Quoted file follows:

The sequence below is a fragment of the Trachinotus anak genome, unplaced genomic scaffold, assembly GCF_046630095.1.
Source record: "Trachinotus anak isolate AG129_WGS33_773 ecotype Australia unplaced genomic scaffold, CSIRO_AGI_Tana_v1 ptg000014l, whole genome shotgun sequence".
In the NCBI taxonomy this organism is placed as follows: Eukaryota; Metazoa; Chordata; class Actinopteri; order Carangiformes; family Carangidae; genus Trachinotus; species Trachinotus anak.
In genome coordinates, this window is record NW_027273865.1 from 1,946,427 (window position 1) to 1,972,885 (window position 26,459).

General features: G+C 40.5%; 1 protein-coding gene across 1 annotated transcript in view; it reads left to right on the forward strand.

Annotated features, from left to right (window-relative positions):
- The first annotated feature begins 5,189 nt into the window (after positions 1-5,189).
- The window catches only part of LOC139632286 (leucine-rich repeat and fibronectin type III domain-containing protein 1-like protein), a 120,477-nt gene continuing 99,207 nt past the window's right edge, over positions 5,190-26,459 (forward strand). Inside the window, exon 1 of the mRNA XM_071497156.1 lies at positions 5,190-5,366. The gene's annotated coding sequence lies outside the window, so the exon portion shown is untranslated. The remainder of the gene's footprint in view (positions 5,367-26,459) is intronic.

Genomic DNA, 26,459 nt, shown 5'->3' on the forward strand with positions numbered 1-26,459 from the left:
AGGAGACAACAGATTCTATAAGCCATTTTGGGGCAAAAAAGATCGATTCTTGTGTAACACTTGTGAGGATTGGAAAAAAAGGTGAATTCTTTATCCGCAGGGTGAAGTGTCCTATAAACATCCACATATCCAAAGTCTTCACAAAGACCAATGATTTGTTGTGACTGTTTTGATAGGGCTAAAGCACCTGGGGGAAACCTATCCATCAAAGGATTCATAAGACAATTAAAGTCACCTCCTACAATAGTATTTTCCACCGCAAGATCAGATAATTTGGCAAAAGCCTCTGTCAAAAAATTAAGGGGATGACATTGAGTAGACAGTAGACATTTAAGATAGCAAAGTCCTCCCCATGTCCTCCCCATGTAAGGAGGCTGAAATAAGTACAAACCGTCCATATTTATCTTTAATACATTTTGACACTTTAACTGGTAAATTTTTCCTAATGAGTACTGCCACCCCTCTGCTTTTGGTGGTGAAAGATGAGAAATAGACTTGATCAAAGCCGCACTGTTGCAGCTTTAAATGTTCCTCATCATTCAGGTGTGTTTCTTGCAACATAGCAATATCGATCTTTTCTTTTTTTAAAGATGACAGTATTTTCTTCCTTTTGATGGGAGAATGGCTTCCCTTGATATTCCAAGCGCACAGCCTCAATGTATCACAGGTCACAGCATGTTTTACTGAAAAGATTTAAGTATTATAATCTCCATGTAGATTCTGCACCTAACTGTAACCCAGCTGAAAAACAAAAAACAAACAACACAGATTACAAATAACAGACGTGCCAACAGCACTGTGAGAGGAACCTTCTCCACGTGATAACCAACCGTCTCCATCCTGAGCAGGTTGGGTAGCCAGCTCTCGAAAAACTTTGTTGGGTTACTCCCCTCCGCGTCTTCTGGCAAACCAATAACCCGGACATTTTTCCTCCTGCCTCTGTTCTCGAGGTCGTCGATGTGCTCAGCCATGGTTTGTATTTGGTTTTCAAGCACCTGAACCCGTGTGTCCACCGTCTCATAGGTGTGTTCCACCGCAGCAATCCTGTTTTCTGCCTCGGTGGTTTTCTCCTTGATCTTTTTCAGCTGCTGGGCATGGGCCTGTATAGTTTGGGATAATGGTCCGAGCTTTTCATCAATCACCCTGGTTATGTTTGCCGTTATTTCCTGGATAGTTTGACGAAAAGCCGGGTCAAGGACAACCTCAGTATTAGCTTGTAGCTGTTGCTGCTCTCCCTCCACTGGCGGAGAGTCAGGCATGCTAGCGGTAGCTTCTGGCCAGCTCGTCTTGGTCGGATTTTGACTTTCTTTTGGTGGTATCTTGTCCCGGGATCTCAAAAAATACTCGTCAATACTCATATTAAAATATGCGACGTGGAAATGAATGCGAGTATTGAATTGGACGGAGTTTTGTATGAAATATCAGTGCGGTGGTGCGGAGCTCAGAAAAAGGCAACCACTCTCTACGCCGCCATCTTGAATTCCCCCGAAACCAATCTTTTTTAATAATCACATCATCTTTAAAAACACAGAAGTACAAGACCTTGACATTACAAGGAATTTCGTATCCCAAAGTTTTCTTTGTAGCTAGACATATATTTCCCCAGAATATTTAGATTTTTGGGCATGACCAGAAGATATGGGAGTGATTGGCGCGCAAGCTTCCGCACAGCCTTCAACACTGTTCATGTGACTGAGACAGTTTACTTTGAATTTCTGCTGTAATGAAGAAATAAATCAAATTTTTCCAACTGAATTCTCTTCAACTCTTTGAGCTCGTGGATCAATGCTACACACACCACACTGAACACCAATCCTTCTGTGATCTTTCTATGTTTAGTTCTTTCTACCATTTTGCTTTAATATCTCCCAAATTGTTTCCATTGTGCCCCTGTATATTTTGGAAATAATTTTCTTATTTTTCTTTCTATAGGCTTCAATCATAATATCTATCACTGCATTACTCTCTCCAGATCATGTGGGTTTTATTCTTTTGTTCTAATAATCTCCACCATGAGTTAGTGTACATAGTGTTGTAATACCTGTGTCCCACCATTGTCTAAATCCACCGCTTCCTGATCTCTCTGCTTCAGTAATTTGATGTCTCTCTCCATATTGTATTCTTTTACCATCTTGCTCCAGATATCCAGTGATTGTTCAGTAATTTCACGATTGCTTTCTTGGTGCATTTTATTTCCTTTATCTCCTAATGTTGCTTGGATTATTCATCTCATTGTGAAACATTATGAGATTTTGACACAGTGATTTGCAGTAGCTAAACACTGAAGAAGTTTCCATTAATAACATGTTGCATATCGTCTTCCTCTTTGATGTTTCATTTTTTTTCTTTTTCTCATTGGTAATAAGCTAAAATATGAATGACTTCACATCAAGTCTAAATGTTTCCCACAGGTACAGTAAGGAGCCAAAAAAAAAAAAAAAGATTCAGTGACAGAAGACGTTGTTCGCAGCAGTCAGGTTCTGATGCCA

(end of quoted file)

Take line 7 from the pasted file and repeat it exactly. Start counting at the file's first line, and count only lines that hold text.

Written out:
- The first annotated feature begins 5,189 nt into the window (after positions 1-5,189).